What is it about “nature” that intimidates people so? The responses from clients when asked “What do you like to do outside?” seem to be sadly typical of the general working populace: “There is no nature where I work/live/am.” “It’s too hot/cold/windy/rainy out there.” “I don’t have time to be just staring at some birds.” “My knee/hip/back/pain limits my activity.”
In my recent visit to Branson, Missouri, I encountered the typical navigational challenges while making my way down the too-narrow main street filled with vehicles jostling for position, their passengers looking and pointing at the myriad eateries and attractions, as tourists do.
I quickly realized that my heart was not in the tourist game, especially on a warm and humid day in June. I managed to go with the flow of traffic toward what seemed like the edge of the city only to find a shopping mall, a parking garage, a train station, and a Bass Pro Shop. My hands were gripping the steering wheel, my shoulders were tight, and I felt my blood pressure rising. Breathing deeply, I focused on the road beyond the crowded crosswalk. I saw water! Sure enough, nestled on the southeast side of the city was a parking lot right on the White River!
Rock cliffs rose up on the eastern side of the river, two bridges traversed the moderate expanse and a small RV park was underneath the one closest to my right. I sighed deeply as I relaxed into the surroundings, feeling much less tense. My car positioned at the water’s edge, I pulled out organic veggies and hummus from the cooler and settled in to enjoy a riverside repast.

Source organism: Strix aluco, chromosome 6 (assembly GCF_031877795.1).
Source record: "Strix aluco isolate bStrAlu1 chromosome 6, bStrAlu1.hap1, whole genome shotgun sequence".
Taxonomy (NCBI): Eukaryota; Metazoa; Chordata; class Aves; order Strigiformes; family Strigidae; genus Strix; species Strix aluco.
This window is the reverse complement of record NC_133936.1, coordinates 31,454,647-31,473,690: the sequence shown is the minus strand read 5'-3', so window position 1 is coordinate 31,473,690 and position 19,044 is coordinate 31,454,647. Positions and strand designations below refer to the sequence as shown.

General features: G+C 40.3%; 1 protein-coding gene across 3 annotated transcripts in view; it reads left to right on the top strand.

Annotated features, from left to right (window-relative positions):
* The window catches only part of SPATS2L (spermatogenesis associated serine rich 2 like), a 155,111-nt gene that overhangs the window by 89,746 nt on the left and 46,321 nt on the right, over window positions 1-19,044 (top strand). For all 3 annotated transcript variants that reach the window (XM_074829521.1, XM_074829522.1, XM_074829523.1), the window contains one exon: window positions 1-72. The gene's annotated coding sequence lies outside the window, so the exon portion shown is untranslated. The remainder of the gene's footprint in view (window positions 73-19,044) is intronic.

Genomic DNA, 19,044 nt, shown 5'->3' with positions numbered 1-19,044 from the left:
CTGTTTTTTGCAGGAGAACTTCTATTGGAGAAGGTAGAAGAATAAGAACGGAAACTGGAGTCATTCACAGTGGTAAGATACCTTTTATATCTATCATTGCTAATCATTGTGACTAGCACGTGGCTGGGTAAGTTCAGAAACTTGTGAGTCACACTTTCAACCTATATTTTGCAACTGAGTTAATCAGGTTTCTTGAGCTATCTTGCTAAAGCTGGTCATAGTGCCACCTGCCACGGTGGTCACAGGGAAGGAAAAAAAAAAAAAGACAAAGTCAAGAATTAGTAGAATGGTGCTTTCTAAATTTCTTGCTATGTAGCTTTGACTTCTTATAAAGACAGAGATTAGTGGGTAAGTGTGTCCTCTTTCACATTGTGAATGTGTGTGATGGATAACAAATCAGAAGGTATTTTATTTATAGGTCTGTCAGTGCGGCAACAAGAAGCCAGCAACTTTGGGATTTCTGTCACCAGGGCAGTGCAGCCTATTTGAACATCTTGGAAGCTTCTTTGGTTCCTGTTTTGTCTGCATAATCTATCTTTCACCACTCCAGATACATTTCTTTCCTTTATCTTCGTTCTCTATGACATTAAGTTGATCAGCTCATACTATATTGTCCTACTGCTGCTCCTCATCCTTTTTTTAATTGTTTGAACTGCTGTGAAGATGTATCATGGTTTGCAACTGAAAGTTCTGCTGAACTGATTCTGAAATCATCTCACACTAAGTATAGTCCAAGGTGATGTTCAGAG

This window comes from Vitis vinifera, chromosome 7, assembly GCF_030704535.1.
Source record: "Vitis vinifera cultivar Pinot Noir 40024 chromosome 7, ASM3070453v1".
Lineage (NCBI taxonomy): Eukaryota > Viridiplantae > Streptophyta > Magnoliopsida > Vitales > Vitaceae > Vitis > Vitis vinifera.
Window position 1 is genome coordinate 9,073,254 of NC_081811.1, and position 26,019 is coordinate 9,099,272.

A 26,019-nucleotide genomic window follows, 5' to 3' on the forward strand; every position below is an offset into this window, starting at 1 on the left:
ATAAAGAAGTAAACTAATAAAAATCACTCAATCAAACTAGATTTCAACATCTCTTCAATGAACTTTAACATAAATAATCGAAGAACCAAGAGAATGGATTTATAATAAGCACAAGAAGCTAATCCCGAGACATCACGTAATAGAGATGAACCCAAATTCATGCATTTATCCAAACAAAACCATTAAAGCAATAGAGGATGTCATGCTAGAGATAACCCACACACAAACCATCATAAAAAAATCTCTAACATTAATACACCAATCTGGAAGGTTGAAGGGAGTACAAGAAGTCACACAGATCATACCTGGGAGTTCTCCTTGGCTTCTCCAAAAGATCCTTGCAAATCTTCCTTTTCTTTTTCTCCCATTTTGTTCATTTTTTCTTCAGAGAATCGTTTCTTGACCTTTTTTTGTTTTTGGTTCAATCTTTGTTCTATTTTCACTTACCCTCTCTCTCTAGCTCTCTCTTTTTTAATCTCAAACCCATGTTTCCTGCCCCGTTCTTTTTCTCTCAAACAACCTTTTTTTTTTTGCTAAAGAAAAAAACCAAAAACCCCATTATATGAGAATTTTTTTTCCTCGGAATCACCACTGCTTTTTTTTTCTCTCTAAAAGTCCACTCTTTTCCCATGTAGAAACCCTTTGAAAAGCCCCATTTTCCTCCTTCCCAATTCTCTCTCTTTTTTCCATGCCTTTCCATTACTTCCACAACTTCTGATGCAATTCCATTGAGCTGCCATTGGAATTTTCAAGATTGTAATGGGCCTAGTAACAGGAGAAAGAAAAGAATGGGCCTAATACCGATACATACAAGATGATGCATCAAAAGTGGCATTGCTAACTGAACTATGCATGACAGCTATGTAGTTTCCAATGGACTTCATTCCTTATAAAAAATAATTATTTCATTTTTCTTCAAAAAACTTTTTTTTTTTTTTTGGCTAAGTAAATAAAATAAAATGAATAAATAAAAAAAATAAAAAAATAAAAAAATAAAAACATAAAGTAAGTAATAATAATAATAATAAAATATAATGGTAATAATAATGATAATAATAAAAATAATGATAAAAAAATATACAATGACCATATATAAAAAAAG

Visitors came and went in the parking lot, a traveling family also came to dine, a tram tour made its turnaround, boaters cruised up and down the river,
a duck boat tour squawked a narrative as it passed by and soon a fisherman waded into the water to my left, startling the blue heron that had been sentry near the shore.
Swallows flitted and chased, pigeons sat on the overhead wires, and a father mallard was coaching his brood in the art (and science to be sure) of swimming.
Three times the sky darkened and light rain fell, causing a beautiful mist to rise off the water, swallowing the heron.
Canada geese glided by undeterred, and I marveled at the beauty of raindrops as they hit the water.
I gave silent thanks to the city, town, county, state, and national parks and the caretakers of the grounds, plants, and trees that adorn our waterways, village streets, and parking lots with nature attractants. They are not recognized enough for providing healing places for humans to be. All we have to do is expand our awareness to see and experience the calming influence of the natural world surrounding us.